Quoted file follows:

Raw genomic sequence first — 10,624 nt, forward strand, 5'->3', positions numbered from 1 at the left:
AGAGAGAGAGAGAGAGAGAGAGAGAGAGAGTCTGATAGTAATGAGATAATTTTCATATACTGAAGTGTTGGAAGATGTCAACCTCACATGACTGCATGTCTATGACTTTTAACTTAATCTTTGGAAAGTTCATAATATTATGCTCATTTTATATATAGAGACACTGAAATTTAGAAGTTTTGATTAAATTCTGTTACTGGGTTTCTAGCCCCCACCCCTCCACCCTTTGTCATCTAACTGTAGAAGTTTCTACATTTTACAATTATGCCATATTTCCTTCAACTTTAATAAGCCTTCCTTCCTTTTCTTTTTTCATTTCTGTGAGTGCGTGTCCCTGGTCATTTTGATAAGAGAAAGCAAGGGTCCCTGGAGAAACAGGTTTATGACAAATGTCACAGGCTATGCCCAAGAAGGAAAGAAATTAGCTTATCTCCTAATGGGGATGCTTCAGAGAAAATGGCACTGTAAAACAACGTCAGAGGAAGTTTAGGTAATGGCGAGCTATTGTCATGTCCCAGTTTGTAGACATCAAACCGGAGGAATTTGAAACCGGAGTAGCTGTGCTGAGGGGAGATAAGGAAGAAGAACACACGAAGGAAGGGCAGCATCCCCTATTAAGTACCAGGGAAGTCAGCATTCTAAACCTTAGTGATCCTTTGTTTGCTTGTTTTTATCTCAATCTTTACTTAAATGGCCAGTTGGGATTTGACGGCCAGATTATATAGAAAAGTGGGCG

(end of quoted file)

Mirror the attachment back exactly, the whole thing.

Raw genomic sequence first — 10,624 nt, forward strand, 5'->3', positions numbered from 1 at the left:
AGAGAGAGAGAGAGAGAGAGAGAGAGAGAGTCTGATAGTAATGAGATAATTTTCATATACTGAAGTGTTGGAAGATGTCAACCTCACATGACTGCATGTCTATGACTTTTAACTTAATCTTTGGAAAGTTCATAATATTATGCTCATTTTATATATAGAGACACTGAAATTTAGAAGTTTTGATTAAATTCTGTTACTGGGTTTCTAGCCCCCACCCCTCCACCCTTTGTCATCTAACTGTAGAAGTTTCTACATTTTACAATTATGCCATATTTCCTTCAACTTTAATAAGCCTTCCTTCCTTTTCTTTTTTCATTTCTGTGAGTGCGTGTCCCTGGTCATTTTGATAAGAGAAAGCAAGGGTCCCTGGAGAAACAGGTTTATGACAAATGTCACAGGCTATGCCCAAGAAGGAAAGAAATTAGCTTATCTCCTAATGGGGATGCTTCAGAGAAAATGGCACTGTAAAACAACGTCAGAGGAAGTTTAGGTAATGGCGAGCTATTGTCATGTCCCAGTTTGTAGACATCAAACCGGAGGAATTTGAAACCGGAGTAGCTGTGCTGAGGGGAGATAAGGAAGAAGAACACACGAAGGAAGGGCAGCATCCCCTATTAAGTACCAGGGAAGTCAGCATTCTAAACCTTAGTGATCCTTTGTTTGCTTGTTTTTATCTCAATCTTTACTTAAATGGCCAGTTGGGATTTGACGGCCAGATTATATAGAAAAGTGGGCG